“This workload requires high computing performance, so we focused on adding a large number of vector and matrix modules and parallel computing that are adapted and optimized for this workload,” Rauch said.

Ponte Vecchio will be the first GPU of the new generation. It implements several new technologies that Intel has been developing in recent years:

  • production process 7 nm;
  • multi-level layout of integrated circuits Foveros 3D;
  • Embedded Multi-Die Interconnect Bridge (EMIB) for bonding multiple crystals on a single substrate;
  • Xe Link on the new CXL interconnect standard (based on PCI Express 5.0) – access to the GPU through a single memory space.


Layered Foveros 3D Integrated Circuits from Intel's December 2018 Presentation

Technical specifications of the chip have not yet been announced. They say that in these GPUs there will be thousands of Executive Units connected via XEMF (XE Memory Fabric) with memory and cache.

The XEMF bus works with the special ultra-fast Rambo Cache cache to eliminate the bottleneck when accessing memory. This cache connects to computing units via Foveros, and EMIB will be used to connect HBM memory.

The combination of SIMT and SIMD approaches specific to the GPU and CPU, respectively, and variable-length vector instructions will provide a significant performance boost in some classes of problems.

Many expect Intel to compete with Nvidia and AMD in the market for data centers and AI. We are talking not only about price competition, but also the emergence of alternative technological platforms, which will spur overall technological progress.

OneAPI: vertex of abstraction for heterogeneous iron

In addition to the announcement of new equipment, Intel has released a beta version of the unified software interface oneAPI. They are designed to facilitate the work of developers who, in order to optimize their programs to the maximum, have traditionally had to switch between different programming languages ​​and libraries using middleware and frameworks.

By default, it is accepted in the industry that at a low level, different code needs to be prepared for each architecture. For example, TensorFlow was initially completely optimized at the time of release for the GPU of a single vendor (for Nvidia CUDA).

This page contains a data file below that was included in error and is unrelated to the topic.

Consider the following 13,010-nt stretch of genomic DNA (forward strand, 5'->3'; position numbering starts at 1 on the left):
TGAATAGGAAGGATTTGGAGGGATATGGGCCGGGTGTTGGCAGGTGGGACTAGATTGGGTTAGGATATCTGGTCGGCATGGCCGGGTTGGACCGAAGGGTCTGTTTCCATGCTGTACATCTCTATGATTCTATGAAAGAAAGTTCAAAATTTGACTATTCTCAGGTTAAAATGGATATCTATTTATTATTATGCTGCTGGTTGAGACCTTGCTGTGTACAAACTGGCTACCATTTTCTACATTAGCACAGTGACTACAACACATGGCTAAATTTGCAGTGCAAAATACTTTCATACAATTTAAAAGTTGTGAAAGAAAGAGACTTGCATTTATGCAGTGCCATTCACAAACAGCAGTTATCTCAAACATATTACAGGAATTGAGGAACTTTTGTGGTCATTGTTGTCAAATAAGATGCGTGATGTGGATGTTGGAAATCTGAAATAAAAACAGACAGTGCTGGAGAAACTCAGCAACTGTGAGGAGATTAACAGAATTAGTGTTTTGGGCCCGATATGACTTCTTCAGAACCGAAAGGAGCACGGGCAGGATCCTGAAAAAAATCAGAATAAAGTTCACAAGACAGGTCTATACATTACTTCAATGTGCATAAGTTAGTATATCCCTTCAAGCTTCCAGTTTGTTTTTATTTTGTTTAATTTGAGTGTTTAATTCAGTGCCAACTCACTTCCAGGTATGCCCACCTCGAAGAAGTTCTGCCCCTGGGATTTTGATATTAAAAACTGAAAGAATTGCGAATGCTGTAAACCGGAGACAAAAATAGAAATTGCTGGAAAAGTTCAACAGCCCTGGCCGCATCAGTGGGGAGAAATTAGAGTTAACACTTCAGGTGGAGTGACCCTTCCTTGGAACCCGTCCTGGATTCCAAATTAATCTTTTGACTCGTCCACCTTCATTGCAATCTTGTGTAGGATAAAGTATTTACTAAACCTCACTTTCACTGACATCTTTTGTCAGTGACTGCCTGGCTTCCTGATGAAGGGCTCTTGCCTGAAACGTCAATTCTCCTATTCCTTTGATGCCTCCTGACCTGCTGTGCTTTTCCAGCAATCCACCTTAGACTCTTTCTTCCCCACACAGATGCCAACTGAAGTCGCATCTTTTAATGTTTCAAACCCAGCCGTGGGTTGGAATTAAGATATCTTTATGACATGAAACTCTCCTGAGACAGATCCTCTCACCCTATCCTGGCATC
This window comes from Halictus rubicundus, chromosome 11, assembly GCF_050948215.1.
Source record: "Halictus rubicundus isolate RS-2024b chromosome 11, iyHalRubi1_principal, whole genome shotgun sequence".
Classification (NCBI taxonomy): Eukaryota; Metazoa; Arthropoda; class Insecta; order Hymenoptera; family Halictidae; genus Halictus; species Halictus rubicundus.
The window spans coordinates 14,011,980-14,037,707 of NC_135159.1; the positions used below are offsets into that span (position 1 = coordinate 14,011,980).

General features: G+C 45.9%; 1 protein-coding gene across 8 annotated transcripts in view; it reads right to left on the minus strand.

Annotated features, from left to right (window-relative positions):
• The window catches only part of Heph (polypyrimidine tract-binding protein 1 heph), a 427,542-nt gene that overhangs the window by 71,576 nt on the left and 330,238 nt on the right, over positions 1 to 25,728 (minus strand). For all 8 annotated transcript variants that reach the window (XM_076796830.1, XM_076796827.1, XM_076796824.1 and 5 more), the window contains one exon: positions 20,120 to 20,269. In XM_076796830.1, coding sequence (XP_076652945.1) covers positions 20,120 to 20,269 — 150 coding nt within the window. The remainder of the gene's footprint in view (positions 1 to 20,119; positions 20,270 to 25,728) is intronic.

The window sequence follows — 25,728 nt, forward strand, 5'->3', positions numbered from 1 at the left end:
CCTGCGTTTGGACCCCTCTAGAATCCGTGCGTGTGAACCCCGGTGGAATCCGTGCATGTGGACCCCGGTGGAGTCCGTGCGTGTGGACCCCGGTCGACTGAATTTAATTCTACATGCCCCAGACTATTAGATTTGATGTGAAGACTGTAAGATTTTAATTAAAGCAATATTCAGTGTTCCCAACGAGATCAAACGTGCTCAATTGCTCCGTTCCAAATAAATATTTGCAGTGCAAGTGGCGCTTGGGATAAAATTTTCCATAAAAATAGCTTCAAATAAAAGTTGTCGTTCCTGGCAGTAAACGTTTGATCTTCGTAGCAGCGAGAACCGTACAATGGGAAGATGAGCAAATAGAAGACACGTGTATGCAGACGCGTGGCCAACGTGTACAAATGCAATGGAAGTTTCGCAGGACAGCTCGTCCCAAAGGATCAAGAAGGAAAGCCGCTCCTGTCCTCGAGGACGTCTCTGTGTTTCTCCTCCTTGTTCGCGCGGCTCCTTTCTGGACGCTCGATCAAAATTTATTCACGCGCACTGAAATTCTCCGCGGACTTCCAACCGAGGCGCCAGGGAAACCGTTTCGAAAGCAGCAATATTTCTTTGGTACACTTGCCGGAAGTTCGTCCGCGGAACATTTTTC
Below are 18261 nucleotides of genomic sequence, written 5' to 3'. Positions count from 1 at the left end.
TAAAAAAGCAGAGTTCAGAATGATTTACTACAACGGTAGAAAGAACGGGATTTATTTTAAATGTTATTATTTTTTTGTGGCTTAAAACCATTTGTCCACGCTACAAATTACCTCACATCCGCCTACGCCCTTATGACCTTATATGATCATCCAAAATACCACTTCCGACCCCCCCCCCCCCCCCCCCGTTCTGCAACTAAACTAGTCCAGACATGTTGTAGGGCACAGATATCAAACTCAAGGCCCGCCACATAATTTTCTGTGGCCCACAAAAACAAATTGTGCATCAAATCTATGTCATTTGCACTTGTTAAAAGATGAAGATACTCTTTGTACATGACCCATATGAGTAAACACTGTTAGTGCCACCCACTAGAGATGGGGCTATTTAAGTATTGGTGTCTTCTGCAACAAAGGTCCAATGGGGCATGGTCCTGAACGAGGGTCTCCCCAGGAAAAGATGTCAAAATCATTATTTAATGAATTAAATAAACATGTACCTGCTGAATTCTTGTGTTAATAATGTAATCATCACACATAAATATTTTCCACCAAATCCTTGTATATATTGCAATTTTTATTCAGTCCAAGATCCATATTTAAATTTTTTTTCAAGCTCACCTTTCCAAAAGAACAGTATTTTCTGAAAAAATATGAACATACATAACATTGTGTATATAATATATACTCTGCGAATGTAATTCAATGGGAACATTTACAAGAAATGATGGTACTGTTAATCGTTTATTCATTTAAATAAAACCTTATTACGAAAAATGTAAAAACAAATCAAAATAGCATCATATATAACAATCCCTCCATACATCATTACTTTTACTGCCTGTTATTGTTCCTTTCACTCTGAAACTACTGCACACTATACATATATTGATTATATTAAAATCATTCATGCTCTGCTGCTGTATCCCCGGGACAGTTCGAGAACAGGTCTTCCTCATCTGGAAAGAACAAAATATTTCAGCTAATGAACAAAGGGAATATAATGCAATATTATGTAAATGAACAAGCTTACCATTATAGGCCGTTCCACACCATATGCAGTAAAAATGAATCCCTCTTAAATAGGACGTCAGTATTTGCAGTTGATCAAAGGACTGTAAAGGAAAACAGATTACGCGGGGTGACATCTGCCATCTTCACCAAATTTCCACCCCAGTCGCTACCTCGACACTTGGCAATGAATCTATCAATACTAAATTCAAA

"OneAPI is trying to solve these problems by offering a common low-level interface for heterogeneous hardware with uncompromising performance," said Bill Savage, vice president of Intel's architecture, graphics and software division. “So that developers can write programs directly on hardware through languages ​​and libraries common to different architectures and vendors, as well as make sure that middleware and frameworks work on oneAPI and are fully optimized for developers who are at the top of this abstraction.”

Intel touts oneAPI as an “open standard for community and industry support,” which will allow “reuse code across architectures and hardware from different manufacturers.”

The oneAPI specification will include the standard cross-architecture DPC ++ programming language based on C ++ and SYCL, as well as “powerful APIs to accelerate key domain-specific functions”.

In addition to the DPC ++ compiler and the API library, special tools will be released, including VTune Inspector Advisor, a debugger, and a "compatibility tool" for porting CUDA (Nvidia) code to DPC ++.

To stimulate the transition to oneAPI, Intel launched a sandbox in DevCloud to develop and test programs on a number of CPUs, GPUs and FPGAs. Working with the sandbox does not require the installation of any hardware or software.

Meanwhile, Nvidia's revenue for the quarter rose to $ 3 billion, while in the data center market, growth over the three months was 11% ($ 726 million). Sales of V100 and T4 processors are breaking all records. Intel is looking at it from the outside, but we already know what the answer will be. The most interesting is just beginning.